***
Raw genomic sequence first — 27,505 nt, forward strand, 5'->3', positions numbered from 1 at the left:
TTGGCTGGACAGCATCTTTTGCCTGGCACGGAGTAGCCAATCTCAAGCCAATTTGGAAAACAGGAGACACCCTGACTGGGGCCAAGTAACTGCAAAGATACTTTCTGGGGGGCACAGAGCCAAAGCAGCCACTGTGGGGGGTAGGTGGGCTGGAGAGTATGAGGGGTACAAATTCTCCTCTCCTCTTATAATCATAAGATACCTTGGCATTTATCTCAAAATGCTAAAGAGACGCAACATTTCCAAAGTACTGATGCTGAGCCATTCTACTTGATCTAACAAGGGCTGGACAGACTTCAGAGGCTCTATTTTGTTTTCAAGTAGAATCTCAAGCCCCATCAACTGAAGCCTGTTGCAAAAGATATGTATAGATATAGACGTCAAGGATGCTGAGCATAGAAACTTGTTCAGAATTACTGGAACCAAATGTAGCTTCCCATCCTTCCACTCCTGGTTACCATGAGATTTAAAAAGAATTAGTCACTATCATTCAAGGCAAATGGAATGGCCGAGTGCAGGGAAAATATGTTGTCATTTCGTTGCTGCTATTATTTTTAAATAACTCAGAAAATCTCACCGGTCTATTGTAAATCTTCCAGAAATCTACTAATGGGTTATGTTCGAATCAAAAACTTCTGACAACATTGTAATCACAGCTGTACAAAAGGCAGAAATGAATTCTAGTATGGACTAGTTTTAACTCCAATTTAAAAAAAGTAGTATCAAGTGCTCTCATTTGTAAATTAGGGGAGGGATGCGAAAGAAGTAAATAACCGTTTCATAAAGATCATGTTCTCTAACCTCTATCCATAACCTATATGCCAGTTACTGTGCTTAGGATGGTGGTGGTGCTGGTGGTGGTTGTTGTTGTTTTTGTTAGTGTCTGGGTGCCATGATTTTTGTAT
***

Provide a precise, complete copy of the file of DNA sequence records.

Raw genomic sequence first — 27,505 nt, forward strand, 5'->3', positions numbered from 1 at the left:
TTGGCTGGACAGCATCTTTTGCCTGGCACGGAGTAGCCAATCTCAAGCCAATTTGGAAAACAGGAGACACCCTGACTGGGGCCAAGTAACTGCAAAGATACTTTCTGGGGGGCACAGAGCCAAAGCAGCCACTGTGGGGGGTAGGTGGGCTGGAGAGTATGAGGGGTACAAATTCTCCTCTCCTCTTATAATCATAAGATACCTTGGCATTTATCTCAAAATGCTAAAGAGACGCAACATTTCCAAAGTACTGATGCTGAGCCATTCTACTTGATCTAACAAGGGCTGGACAGACTTCAGAGGCTCTATTTTGTTTTCAAGTAGAATCTCAAGCCCCATCAACTGAAGCCTGTTGCAAAAGATATGTATAGATATAGACGTCAAGGATGCTGAGCATAGAAACTTGTTCAGAATTACTGGAACCAAATGTAGCTTCCCATCCTTCCACTCCTGGTTACCATGAGATTTAAAAAGAATTAGTCACTATCATTCAAGGCAAATGGAATGGCCGAGTGCAGGGAAAATATGTTGTCATTTCGTTGCTGCTATTATTTTTAAATAACTCAGAAAATCTCACCGGTCTATTGTAAATCTTCCAGAAATCTACTAATGGGTTATGTTCGAATCAAAAACTTCTGACAACATTGTAATCACAGCTGTACAAAAGGCAGAAATGAATTCTAGTATGGACTAGTTTTAACTCCAATTTAAAAAAAGTAGTATCAAGTGCTCTCATTTGTAAATTAGGGGAGGGATGCGAAAGAAGTAAATAACCGTTTCATAAAGATCATGTTCTCTAACCTCTATCCATAACCTATATGCCAGTTACTGTGCTTAGGATGGTGGTGGTGCTGGTGGTGGTTGTTGTTGTTTTTGTTAGTGTCTGGGTGCCATGATTTTTGTAT